Workshop: Building Relationships With Children during Education Times For preschool and elementary leaders 1-1.5 hours needed
Supplies for workshop: food, drink, nametags & marker, paper & pen for notes, participant’s handout, prayer suggestions.
Review the importance of relationship building
Introduce ways to help relationships grow with your students
Take away one to two simple new ways to build relationships
Model relationship building during workshop
As participants arrive
Invite them to get refreshments and drink.
Introduce themselves to people they don’t know.
Workshop Content 1.Welcome leaders a.Introduce yourself b.Ask: Who was a primary person who shaped/developed your faith not including your parents? [Facilitator shares first. If group is small, take turns and let everyone share. If group is large, break into groups of 3-4 people.] c.Summarize the responses to the question. Often people answer that question with grandparents, family members, and education leaders. d.You, the leaders, are the people often mentioned as shaping the faith of children. It’s not just your Biblical knowledge or willing to teach that makes you memorable over time. The people we mentioned…modeled faith, lived their faith and were people who cared. They took time and listened to you. They formed a relationship that goes beyond the classroom. They challenged your spiritual growth. They encouraged you. They cared.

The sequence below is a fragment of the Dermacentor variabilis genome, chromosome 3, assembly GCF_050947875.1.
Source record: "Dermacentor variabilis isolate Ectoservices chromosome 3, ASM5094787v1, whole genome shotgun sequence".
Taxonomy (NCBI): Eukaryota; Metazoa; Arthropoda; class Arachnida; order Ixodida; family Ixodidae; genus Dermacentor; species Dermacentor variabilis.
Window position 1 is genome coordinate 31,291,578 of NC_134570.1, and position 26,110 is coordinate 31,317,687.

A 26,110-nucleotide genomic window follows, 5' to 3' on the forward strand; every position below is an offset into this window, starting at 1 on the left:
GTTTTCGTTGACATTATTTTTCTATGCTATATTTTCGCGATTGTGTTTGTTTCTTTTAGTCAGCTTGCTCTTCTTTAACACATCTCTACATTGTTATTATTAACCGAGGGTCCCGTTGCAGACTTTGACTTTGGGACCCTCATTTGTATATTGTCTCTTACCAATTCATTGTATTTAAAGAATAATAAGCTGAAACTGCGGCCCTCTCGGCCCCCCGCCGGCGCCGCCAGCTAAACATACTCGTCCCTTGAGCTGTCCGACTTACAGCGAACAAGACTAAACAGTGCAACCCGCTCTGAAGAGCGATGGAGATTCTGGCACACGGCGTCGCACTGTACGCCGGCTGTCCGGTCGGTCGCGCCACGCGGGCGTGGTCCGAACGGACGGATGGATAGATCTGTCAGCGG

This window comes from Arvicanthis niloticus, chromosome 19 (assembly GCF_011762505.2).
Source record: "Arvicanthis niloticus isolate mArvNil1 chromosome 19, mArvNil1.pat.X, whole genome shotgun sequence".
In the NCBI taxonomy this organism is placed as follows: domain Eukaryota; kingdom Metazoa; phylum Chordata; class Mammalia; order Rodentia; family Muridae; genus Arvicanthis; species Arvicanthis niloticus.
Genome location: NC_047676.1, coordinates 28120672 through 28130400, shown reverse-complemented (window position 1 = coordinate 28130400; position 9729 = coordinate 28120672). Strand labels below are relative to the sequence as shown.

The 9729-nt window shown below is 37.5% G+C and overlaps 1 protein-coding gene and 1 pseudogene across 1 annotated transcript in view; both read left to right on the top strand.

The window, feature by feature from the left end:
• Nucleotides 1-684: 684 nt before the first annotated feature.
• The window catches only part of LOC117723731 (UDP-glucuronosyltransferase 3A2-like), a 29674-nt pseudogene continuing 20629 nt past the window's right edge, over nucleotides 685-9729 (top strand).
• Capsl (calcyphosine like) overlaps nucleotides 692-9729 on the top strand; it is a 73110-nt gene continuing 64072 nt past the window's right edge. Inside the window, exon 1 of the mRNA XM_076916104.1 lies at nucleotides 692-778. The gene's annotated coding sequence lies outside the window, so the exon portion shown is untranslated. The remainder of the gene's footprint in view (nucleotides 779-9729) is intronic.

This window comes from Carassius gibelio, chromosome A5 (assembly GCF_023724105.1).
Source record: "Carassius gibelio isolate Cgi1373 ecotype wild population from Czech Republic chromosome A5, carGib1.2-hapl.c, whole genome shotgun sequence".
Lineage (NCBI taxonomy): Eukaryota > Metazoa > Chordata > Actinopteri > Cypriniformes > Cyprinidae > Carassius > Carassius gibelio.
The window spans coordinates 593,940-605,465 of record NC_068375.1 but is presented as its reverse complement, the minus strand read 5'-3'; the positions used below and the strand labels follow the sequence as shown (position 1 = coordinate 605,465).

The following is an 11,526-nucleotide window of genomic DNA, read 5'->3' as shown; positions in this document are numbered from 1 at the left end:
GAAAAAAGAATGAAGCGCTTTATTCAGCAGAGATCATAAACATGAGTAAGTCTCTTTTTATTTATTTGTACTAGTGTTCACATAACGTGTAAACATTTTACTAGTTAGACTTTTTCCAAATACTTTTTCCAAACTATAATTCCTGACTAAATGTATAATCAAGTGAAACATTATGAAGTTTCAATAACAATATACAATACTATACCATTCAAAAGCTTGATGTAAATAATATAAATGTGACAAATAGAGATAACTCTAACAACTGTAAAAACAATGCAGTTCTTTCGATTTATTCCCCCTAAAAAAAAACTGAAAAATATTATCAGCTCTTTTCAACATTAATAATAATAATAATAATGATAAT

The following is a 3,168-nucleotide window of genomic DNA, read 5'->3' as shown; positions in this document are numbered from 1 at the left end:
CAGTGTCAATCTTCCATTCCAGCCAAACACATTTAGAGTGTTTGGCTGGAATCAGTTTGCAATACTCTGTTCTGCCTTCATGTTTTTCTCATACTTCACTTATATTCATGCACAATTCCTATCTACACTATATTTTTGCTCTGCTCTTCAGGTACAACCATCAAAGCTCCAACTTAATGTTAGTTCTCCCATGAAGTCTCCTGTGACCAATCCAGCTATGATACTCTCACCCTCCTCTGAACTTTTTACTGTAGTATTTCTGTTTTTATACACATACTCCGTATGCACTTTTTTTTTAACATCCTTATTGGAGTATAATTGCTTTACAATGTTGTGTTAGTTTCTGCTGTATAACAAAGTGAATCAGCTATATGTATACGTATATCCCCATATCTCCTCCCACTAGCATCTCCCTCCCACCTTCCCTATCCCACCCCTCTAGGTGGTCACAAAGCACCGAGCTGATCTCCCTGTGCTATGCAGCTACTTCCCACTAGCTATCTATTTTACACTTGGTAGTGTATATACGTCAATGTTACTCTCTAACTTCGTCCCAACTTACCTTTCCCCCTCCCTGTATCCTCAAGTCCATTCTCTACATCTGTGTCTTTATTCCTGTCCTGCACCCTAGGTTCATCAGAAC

2.Why are relationships so important? a.It is Jesus’ model for building disciples. i.Read Acts 2: 42-47 to get a clear picture of Christians living out intentional relationships with God and one another. What is the picture? Have participant’s list ways that relationships were built. Include items below. 1.Joined together, devoted to apostle’s teaching, fellowship with one another, and sharing the Lord’s Supper. 2.They prayed together and miracles and wonders were being experienced. 3.All the believers were constantly meeting together. 4.They shared everything they had. Selling their own possessions, they gave to those in need. 5.They worshipped together daily, met in homes, shared meals, and had great joy and generosity. 6.And they added to their number daily those who were being saved. ii.What could that look like in your classroom? (I.E. snack time and talking about your week, greeting parents and giving them questions to continue faith conversations at home. Greet the children at worship. Connect during the week – especially if something important is happening that week. Add their ideas to the list.) 1.Is there an intentional time (or times) when your group builds relationship? If so, share. b.The Bible tells us we are to be relationship people. Read the following: Matthew 28: 18-20; John 13: 34-35; Matthew 22: 37-40; Genesis 2: 18. The 10 commandments – first three are relationship with God. Commandments 4 – 10 are our relationship with others. i.Try to answer some of these questions. 1.What phrases just out to you from any of these passages? 2.What is something new you learned or something you are hearing again about relationships? 3.How would you rate yourself as a relationship builder with your children? With the parents? [parents are mentioned since they are the primary people for faith formation/most time with the children; you won’t have the children in class without the parents] c.Research from Dr. Kara Powell says children need 5 adults for each child to nurture their faith development. That is 5 adults to 1 child (not counting the parents) - not what we usually think 1 adult for each 5 children. i.These adults mentor the child. Walk alongside them. Share their faith. This is you and your role. ii.FYI - Dr. Kara Powell’s book is Sticky Faith. Dr. Powell is the executive director of Fuller Youth Institute and a faculty member at Fuller Theological Seminary. She also serves as an advisor with Youth Specialties. d.Summary – why are relationships important? It is Jesus’s model. It’s Biblical and the research proves it nurtures faith development.